How to Pray
Prayer is the method God planned to allow us to communicate with Him while we are living on Earth. While there is a pattern to prayer, there are no firm rules and prayer can often be an informal conversation held throughout the day.
However, when we are praying publicly or in a more planned but private prayer, there are guidelines we should follow. These ensure our prayers are respectful and contain all that needs to be included.
Mormons—a nickname for members of The Church of Jesus—teach that prayer should begin with a respectful greeting to God. Most begin by saying, “Dear Heavenly Father” or “Our beloved Father in Heaven” or something similar. They do not pray directly to Jesus because Jesus instructed them to pray to God through Jesus Christ.
“And in that day ye shall ask me nothing. Verily, verily, I say unto you, Whatsoever ye shall ask the Father in my name, he will give it you. Hitherto have ye asked nothing in my name: ask, and ye shall receive, that your joy may be full.” John 16:23-24.
For this reason, Mormons pray to God in Jesus’ name. That portion happens at the end of the prayer.
Mormons then begin their prayer by thanking God for their blessings. This is the very first step. It helps them to analyze their lives to see God’s hand in the good things that happen to them, reminds them to trust God, and makes certain they give Him the glory and honor for what He has done. They do not wish to be like the nine lepers who forgot to thank God in their rush to enjoy their blessings.
Following this, they can, if they choose, ask God for whatever they need. As we see in the above scripture verse, God will give us the righteous things we ask for. This does not mean we will always receive what we ask for. God always answers our prayers, but He does not always give us exactly what we asked for. No responsible parent gives every child what he or she asks for because often children want things that are not good for them. God, as a perfect parent, knows that with our limited view of the world, we do not always know what is best for us. We can’t see what will happen in the future. We sometimes don’t understand how our preferences would affect others who might also be praying for something. God must take into consideration not just what we want, but what others who also trust Him want. He must evaluate what we want against what He knows is best for our particular situation.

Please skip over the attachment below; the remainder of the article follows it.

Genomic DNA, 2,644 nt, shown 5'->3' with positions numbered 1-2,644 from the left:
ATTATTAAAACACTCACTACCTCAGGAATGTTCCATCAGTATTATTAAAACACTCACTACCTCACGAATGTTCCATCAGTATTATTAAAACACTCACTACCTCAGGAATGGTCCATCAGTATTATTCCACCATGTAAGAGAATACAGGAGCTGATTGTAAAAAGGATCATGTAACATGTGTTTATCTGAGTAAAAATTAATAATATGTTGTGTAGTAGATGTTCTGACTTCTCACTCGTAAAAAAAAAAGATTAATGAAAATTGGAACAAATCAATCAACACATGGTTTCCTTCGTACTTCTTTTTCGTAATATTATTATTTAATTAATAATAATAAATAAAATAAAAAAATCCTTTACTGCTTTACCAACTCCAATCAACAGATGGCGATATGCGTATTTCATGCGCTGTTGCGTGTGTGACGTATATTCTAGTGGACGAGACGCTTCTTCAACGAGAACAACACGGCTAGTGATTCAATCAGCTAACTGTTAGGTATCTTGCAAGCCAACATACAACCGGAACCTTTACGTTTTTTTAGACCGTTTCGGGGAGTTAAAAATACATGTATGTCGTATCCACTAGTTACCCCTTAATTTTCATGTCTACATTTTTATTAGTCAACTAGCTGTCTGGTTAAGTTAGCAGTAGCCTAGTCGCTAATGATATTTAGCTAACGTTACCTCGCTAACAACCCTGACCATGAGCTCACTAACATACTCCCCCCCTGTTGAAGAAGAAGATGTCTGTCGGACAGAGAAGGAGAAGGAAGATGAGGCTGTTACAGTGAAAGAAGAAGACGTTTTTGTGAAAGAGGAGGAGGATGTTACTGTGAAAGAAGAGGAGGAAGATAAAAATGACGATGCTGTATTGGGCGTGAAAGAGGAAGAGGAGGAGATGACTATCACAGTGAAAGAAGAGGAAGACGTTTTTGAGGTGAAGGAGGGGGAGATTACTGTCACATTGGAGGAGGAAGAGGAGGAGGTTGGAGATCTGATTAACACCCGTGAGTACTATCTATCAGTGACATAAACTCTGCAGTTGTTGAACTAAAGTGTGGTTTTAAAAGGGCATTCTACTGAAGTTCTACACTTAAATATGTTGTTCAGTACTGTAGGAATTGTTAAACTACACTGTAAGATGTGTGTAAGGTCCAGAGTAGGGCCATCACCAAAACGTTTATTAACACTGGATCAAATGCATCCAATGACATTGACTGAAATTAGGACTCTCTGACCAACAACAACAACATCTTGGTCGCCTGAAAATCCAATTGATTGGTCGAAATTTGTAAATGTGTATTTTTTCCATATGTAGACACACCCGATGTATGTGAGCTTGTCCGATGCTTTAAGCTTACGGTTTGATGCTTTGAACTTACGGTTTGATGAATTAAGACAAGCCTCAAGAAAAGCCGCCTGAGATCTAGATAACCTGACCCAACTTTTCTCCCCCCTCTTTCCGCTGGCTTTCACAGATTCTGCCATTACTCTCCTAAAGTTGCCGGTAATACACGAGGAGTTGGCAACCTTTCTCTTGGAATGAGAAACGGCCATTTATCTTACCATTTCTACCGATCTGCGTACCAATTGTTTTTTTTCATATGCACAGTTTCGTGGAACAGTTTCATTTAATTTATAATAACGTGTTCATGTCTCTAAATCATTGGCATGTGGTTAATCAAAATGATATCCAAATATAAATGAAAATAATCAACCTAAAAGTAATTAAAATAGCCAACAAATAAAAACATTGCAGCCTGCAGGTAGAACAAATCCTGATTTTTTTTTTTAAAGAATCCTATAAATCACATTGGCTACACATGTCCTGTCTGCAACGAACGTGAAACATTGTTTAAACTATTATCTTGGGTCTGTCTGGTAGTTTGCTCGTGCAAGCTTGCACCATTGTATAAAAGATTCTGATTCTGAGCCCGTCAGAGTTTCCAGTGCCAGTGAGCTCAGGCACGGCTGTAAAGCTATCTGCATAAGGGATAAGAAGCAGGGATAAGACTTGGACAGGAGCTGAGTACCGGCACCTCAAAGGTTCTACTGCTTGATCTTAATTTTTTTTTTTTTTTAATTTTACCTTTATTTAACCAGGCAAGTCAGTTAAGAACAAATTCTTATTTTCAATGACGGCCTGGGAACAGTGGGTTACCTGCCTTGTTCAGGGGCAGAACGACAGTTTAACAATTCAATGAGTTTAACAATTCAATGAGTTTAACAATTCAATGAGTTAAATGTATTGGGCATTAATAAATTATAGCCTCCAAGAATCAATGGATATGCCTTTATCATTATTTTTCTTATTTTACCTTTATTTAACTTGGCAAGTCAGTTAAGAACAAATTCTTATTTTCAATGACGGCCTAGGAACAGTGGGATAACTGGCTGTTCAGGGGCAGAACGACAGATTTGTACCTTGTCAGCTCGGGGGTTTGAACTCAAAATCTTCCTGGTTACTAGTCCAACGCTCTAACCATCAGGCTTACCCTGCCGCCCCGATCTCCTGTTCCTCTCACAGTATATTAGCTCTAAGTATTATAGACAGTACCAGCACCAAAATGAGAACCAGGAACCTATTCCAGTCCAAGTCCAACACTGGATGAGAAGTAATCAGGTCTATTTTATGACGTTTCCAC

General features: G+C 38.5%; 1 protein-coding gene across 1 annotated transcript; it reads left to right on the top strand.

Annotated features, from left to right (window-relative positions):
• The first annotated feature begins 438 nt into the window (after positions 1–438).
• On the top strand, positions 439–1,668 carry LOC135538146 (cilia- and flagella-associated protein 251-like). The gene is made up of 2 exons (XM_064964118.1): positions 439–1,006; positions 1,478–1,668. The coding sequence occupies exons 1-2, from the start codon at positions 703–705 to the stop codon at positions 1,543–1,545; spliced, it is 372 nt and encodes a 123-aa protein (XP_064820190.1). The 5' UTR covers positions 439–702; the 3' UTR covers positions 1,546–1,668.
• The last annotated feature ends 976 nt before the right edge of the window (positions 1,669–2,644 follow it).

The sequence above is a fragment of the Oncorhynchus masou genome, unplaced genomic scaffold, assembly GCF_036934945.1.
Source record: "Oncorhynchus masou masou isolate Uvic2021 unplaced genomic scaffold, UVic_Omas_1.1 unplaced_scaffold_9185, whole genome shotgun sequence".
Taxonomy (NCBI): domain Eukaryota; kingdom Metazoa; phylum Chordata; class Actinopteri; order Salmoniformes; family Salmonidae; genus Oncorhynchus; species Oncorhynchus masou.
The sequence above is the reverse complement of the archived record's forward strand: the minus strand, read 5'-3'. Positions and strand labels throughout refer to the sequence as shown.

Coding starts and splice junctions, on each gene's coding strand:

Prayers do not always have to be for material things. We can also pray for advice. James taught, “If any of you lack wisdom, let him ask of God, that giveth to all men liberally, and upbraideth not; and it shall be given him (James 1:5).
We can ask God what church to join, whether or not a specific doctrine is true, which job offer to accept, or how to solve a problem with our children. For many, this is a new concept, despite its Biblical promise. They know that if they pray to find a lost wallet and they find it, they have received an answer. But how do they pray for advice and get an answer?
13 Howbeit when he, the Spirit of truth, is come, he will guide you into all truth: for he shall not speak of himself; but whatsoever he shall hear, that shall he speak: and he will shew you things to come (John 16:13).
The Holy Ghost was given to us as a source of truth. He conveys God’s messages to our hearts so we know what is expected of us. Mormons study an issue carefully and think it through. They make a decision and then take the decision to God in the form of a yes or no question. When they receive a peaceful warm sensation in their hearts, they know God agrees with their answer. They can trust God to send them the truth. Because He promised to give us wisdom, we know He can make certain we are able to recognize His “voice” when He speaks to us. The more time we spend in communication with God and the more time we spend getting to know Him, the more accurately we will recognize inspiration.
Mormons close their prayers in the name of Jesus Christ and then say amen.
Mormons have very few recited prayers, and these are done as part of ordinances, not personal prayers. Our personal prayers and the prayers given to open and close meetings are meant to be conversations with God, who loves us.
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